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How Canada Taxes Real Estate Gains Of Non-Residents

Contributed by Michael Atlas
10 June, 2016

Like many countries. Canada taxes non-residents who realize gains on real estate located within its borders.1

This will be true whether the real estate is capital property that is held for the purposes of earning from rental or a business; capital property held for personal use; or inventory of a business (e.g. where it is held for resale).

This article will focus on situations where the real estate is capital property.

The Income Tax Act ("the Act") provides that non-residents are subject to tax in Canada on taxable gains from the "disposition" (which can include sales, as well as other events deemed to be dispositions, such as death)  of "taxable Canadian property" ("TCP").2 TCP includes real estate within Canada,3 as well as options or interests therein.4

In addition, if a non-resident is carrying on business in Canada, Canada can tax the profits resulting from such business.5 That would cover profits from selling real estate that is inventory of a business.

All of Canada's tax treaties permit Canada to tax gains on direct interests in Canadian real estate that are owned by non-residents.6

Under the Act, 50% of capital gains are included in income that is subject to tax, and taxed at the appropriate rate. In the case of a natural person, graduated tax rates apply, similar to those that apply to Canadian resident. Generally, only federal, not provincial, taxes apply, and special additional federal tax applies in lieu of any federal tax.7 Business profits would be fully taxable.

A non-resident disposing of Canadian real estate will be subject to notification and clearance requirements under subsection 116 of the Act. If no tax clearance is required, the purchaser is required to withhold and remit 25% of the purchase price on account of tax, and remit it to the Canada Revenue Agency ("CRA").8 To obtain a clearance, the non-resident must generally deposit with the CRA, or post security for, 25% of the excess of the sale price over the cost base.9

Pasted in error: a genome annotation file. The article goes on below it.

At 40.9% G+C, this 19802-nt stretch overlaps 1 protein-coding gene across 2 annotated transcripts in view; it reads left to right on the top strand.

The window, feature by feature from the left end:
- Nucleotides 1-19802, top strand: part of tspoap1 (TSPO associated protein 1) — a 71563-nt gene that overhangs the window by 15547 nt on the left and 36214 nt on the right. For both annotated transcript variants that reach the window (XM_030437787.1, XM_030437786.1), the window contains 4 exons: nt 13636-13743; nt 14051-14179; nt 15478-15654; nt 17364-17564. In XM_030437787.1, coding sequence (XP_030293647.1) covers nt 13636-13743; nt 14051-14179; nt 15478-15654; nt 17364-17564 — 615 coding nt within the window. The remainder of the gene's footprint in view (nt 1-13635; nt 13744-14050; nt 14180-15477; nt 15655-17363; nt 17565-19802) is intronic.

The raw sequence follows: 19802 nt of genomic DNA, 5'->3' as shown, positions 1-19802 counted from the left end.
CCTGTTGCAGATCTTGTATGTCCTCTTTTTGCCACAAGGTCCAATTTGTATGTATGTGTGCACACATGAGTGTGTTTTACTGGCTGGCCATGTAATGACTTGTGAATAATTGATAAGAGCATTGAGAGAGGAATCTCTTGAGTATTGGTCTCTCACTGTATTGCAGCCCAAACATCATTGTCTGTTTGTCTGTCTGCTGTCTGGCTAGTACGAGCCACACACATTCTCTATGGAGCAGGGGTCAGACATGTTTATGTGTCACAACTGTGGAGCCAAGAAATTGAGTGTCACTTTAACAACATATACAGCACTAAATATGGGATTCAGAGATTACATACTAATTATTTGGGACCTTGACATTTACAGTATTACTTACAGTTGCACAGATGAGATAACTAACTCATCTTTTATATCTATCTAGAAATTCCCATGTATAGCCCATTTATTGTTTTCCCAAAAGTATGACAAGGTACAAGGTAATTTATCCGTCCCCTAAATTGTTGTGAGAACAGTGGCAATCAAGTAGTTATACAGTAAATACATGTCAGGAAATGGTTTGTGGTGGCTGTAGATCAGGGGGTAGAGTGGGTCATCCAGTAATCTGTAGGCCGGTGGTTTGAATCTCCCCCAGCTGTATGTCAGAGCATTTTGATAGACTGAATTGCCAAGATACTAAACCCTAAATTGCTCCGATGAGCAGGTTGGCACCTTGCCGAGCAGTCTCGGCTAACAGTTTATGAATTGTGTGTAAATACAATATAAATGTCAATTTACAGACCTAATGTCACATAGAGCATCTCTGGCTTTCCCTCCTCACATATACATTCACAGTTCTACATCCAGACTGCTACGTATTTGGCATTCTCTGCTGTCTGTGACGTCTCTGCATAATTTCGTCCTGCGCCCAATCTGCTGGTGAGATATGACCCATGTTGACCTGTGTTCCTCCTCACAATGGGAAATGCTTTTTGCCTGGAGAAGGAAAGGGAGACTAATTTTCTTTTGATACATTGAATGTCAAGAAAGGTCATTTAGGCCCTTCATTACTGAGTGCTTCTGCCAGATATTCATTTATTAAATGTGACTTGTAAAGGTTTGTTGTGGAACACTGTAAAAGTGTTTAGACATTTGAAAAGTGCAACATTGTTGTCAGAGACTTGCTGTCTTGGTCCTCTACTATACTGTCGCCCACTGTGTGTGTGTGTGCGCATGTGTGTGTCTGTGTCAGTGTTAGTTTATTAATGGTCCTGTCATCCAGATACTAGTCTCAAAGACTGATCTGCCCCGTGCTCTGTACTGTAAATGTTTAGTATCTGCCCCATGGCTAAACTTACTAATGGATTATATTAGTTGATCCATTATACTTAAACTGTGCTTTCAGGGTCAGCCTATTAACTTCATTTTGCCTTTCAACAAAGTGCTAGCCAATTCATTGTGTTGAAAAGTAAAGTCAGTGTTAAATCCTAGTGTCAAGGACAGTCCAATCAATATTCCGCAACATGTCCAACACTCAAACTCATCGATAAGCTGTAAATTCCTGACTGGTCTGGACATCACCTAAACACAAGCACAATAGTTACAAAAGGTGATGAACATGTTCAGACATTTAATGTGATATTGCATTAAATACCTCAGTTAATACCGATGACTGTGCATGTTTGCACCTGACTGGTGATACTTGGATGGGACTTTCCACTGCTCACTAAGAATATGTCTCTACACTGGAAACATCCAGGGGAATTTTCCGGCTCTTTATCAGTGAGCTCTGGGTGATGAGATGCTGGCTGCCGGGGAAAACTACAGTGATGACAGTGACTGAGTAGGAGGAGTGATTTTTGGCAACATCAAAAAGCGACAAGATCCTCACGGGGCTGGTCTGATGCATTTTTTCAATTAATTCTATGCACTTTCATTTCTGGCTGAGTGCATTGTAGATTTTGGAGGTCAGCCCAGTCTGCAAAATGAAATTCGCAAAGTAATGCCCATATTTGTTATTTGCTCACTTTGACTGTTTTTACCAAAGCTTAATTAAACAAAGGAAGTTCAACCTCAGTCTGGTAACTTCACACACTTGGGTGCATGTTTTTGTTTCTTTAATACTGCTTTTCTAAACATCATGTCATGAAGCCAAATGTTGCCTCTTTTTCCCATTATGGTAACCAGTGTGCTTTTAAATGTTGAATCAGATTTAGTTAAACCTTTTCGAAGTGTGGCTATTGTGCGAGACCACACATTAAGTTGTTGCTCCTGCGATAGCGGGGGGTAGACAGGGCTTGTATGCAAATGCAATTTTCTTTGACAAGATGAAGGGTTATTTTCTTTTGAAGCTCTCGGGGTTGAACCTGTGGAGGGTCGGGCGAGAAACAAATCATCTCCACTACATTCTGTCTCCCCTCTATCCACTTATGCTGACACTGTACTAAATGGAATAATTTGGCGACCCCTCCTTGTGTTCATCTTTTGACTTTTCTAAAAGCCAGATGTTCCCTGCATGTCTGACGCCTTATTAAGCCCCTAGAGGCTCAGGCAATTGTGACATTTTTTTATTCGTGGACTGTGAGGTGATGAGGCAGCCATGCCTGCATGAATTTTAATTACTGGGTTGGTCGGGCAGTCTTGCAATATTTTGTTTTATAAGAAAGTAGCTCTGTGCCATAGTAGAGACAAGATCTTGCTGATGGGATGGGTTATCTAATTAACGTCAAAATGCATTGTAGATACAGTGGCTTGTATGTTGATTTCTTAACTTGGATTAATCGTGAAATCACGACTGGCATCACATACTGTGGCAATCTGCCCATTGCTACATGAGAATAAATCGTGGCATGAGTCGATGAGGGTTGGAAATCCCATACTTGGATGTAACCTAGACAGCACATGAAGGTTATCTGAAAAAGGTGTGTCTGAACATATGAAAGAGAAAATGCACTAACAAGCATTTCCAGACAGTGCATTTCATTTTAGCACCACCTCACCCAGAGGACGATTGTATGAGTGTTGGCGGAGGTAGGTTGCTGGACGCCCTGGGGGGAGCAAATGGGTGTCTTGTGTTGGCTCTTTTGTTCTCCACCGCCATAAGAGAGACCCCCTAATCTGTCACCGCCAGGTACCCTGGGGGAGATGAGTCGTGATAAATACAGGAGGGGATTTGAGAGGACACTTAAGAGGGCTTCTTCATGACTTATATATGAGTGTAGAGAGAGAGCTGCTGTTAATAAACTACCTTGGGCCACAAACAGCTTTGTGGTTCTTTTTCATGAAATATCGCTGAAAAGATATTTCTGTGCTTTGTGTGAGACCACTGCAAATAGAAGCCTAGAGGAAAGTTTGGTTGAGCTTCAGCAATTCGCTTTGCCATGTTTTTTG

Whether a tax clearance is obtained or not, the non-resident will be required to file a Canadian tax return (T1 for natural persons) reporting any gain. If there is excess tax that has been deposited with the CRA (which is usually the case), a refund can be obtained after filing the return.

1 The U.S. taxes non-resident aliens under its FIRPTA regime in section 897 of the IRC

2 Paragraph 2(3)(c) of the Act.

3 Paragraph "(a)" of the TCP definition in subsection 248(1) of the Act.

4 Paragraph "(f)", Supra

5 Paragraph 2(3)(b) of the Act.

6 For example, Article XIII(3)(b)(i) of Canada's treaty with the U.S.; note, however, that under Article XIII(9), in certain cases, gains accrued prior to 1984 may be exempt.

7 Different rules apply to real estate located in Quebec

8 To the extent that the real estate includes depreciable property or inventory, the purchaser is actually required to remit 50% of the purchase price

9 Generally, form T2062 is used for this purpose. Disposition costs, such as legal fees and sales commission may not be deducted at this stage, but can be deducted when the return is filed.


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